Do I need a lawyer regarding a shoplifting charge?

UPDATED: Sep 30, 2022

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Do I need a lawyer regarding a shoplifting charge?

While shopping, I completely forgot about items that were on the bottom of my cart. So I was stopped as I was leaving the store. When it was brought to my attention, I was willing to pay for the forgotten items. However, they would not allow me to do that. I was given a ticket for retail fraud third degree. I do not have a criminal history of any kind and nothing like this has happened to me before. I don’t know what to do.

Asked on April 20, 2017 under Criminal Law, Michigan


M.D., Member, California and New York Bar / FreeAdvice Contributing Attorney

Answered 5 years ago | Contributor

Since a shoplifting charge is a criminal offense, it would be advisable for you to have legal representation. An experienced defense lawyer may be able to get the charge dismissed on a technicality or otherwise reduced. Also, since you are a first-time offender, you will probably be offered something called "diversion", "deferred adjudication" or your state's equivalent. This is an alternative sentencing program wherein you will plead guilty to the charge, receive a special probation, and upon its successful completion have the charge withdrawn and your case dismissed. However, diversion is only allowed for a first offense, so if you get into trouble again, it will not then be available to you. That's why if you get an attorney  who gets your case dismissed, you will be eligible for diversion in the future should you need it.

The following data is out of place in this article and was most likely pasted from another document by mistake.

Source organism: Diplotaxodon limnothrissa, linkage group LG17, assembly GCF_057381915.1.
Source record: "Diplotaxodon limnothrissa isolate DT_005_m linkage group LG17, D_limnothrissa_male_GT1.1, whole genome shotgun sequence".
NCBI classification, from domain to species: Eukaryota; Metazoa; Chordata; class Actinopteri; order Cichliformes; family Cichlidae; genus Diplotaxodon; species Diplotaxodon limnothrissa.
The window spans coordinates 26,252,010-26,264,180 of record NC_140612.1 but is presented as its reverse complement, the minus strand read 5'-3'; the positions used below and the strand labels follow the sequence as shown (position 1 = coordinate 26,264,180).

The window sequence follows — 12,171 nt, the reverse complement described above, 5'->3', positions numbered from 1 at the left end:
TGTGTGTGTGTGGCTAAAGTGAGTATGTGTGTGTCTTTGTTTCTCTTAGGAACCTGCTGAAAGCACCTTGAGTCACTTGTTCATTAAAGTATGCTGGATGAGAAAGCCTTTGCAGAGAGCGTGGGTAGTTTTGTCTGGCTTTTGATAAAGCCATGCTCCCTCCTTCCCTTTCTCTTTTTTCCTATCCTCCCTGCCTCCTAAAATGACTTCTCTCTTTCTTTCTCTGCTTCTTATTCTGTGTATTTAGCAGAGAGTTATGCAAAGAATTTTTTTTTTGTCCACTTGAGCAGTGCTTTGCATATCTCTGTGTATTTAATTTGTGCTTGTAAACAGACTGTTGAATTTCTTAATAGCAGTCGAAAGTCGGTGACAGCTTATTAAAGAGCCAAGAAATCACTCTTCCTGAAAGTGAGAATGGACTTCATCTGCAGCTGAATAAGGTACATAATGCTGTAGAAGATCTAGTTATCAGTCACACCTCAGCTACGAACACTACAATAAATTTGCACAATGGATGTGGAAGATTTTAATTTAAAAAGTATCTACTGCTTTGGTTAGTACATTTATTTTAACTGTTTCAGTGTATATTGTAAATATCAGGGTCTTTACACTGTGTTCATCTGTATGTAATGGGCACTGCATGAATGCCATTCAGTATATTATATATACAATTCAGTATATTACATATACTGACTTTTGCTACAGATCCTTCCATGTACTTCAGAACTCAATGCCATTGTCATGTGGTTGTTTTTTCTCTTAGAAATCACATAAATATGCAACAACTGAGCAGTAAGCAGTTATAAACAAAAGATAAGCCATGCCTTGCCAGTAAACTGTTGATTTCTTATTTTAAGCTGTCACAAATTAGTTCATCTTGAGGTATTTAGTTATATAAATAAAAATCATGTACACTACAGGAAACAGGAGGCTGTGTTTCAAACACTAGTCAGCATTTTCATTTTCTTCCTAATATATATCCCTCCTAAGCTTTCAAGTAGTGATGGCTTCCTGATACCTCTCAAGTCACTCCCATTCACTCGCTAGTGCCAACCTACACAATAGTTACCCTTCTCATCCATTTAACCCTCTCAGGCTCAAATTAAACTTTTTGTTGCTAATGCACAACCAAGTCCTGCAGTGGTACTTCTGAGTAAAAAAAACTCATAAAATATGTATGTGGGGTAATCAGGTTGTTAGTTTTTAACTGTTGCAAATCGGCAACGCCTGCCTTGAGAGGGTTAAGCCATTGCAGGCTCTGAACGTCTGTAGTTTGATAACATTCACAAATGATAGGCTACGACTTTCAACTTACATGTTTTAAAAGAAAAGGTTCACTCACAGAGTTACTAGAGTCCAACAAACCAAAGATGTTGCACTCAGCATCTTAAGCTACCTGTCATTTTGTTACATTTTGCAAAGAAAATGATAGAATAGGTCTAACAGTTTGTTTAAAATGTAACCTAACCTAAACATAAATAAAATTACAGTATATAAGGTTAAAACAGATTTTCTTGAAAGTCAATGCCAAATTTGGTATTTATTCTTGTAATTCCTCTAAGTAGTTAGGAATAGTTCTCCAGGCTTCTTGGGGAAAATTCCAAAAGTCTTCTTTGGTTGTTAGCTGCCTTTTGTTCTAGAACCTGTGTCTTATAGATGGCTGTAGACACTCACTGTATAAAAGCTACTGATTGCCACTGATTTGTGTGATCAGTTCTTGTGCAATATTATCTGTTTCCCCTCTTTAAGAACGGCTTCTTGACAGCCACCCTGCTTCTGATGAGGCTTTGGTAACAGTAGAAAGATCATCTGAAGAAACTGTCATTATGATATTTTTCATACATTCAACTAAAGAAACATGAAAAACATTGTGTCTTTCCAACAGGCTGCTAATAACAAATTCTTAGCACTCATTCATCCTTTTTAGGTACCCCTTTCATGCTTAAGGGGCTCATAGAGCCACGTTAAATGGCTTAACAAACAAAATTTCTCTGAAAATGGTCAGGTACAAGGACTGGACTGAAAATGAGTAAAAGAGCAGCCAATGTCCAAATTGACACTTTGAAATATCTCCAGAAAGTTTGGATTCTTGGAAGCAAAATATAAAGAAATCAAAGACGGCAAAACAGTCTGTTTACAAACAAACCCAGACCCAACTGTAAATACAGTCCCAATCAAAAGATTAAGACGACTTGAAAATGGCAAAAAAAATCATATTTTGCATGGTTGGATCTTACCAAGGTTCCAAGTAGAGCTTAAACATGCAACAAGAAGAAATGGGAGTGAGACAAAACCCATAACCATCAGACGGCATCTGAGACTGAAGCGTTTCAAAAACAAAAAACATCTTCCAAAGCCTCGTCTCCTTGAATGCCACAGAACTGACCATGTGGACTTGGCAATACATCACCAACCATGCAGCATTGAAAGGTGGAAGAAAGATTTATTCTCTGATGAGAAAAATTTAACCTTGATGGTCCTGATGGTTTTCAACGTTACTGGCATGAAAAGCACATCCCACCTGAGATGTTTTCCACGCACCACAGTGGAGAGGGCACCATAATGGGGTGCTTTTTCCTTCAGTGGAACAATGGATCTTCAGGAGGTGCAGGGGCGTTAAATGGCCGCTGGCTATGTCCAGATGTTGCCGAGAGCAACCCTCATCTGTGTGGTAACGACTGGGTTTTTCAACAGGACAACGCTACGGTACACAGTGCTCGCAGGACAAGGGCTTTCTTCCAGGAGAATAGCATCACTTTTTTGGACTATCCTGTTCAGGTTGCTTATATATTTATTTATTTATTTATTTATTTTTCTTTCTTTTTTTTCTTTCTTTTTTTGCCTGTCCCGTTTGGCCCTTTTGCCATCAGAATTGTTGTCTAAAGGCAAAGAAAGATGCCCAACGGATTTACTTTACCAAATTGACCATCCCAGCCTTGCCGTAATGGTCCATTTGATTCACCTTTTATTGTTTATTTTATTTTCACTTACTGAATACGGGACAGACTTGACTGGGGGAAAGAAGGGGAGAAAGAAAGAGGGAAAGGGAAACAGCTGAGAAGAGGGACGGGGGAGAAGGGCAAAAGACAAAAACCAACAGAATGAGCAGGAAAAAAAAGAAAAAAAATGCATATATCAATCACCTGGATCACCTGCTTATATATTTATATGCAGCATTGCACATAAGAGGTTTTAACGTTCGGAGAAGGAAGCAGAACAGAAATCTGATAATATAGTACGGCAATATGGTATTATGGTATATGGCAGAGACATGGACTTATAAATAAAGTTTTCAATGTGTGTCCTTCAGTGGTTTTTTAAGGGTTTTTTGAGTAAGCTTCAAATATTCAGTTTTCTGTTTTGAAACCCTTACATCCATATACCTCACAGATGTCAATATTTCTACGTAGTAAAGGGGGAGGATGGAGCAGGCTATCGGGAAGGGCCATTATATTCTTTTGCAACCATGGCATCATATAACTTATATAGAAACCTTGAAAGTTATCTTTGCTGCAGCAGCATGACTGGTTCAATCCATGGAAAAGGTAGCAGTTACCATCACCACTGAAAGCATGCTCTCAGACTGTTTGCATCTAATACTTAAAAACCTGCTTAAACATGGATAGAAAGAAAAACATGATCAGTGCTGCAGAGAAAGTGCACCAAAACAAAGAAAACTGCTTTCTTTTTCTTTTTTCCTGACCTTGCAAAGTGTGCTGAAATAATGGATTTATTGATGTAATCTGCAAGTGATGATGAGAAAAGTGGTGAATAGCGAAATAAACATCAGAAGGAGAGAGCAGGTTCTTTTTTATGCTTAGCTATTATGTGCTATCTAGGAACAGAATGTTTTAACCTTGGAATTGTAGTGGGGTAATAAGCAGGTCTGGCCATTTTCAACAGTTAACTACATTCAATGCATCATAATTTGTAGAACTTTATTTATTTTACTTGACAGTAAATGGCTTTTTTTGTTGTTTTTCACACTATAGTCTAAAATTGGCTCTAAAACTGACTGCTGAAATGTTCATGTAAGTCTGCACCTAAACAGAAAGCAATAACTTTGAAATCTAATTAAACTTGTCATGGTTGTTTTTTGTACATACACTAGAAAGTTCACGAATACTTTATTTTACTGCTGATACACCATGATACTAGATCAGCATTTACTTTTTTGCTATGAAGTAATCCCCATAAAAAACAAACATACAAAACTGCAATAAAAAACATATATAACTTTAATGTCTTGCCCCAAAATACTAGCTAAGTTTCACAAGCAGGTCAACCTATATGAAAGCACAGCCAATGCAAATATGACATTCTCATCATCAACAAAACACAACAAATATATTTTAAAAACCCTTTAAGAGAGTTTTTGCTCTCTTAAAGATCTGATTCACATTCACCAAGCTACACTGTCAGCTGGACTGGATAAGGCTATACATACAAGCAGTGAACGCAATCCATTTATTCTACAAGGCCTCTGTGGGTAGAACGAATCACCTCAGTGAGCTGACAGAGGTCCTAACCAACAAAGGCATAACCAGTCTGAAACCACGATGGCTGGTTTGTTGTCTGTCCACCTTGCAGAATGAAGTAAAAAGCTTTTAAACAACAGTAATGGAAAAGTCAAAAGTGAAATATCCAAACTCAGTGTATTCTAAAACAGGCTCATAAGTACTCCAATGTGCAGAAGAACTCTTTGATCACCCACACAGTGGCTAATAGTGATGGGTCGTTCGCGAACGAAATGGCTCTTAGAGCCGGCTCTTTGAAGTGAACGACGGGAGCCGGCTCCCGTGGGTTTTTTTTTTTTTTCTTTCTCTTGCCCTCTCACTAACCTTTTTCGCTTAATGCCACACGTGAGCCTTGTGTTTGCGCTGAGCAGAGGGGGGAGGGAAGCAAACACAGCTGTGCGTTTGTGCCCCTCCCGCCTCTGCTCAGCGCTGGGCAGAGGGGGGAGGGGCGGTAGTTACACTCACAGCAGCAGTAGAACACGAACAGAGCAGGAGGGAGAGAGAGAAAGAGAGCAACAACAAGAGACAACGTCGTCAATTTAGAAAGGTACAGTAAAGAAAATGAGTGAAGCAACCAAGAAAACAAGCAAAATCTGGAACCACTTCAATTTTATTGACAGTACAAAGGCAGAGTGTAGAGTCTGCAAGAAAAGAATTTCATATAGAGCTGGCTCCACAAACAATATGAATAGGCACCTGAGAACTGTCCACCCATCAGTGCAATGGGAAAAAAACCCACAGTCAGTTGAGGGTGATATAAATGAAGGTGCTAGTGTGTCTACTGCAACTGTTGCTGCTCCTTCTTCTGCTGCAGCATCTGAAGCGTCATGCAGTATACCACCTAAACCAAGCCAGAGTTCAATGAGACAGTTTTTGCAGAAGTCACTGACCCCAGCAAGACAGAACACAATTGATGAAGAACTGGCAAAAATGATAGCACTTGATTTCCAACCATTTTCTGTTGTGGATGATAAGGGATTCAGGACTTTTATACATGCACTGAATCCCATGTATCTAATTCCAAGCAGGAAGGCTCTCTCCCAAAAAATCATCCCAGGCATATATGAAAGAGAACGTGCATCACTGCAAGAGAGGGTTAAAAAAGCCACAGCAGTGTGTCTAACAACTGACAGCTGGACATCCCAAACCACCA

IMPORTANT NOTICE: The Answer(s) provided above are for general information only. The attorney providing the answer was not serving as the attorney for the person submitting the question or in any attorney-client relationship with such person. Laws may vary from state to state, and sometimes change. Tiny variations in the facts, or a fact not set forth in a question, often can change a legal outcome or an attorney's conclusion. Although has verified the attorney was admitted to practice law in at least one jurisdiction, he or she may not be authorized to practice law in the jurisdiction referred to in the question, nor is he or she necessarily experienced in the area of the law involved. Unlike the information in the Answer(s) above, upon which you should NOT rely, for personal advice you can rely upon we suggest you retain an attorney to represent you.

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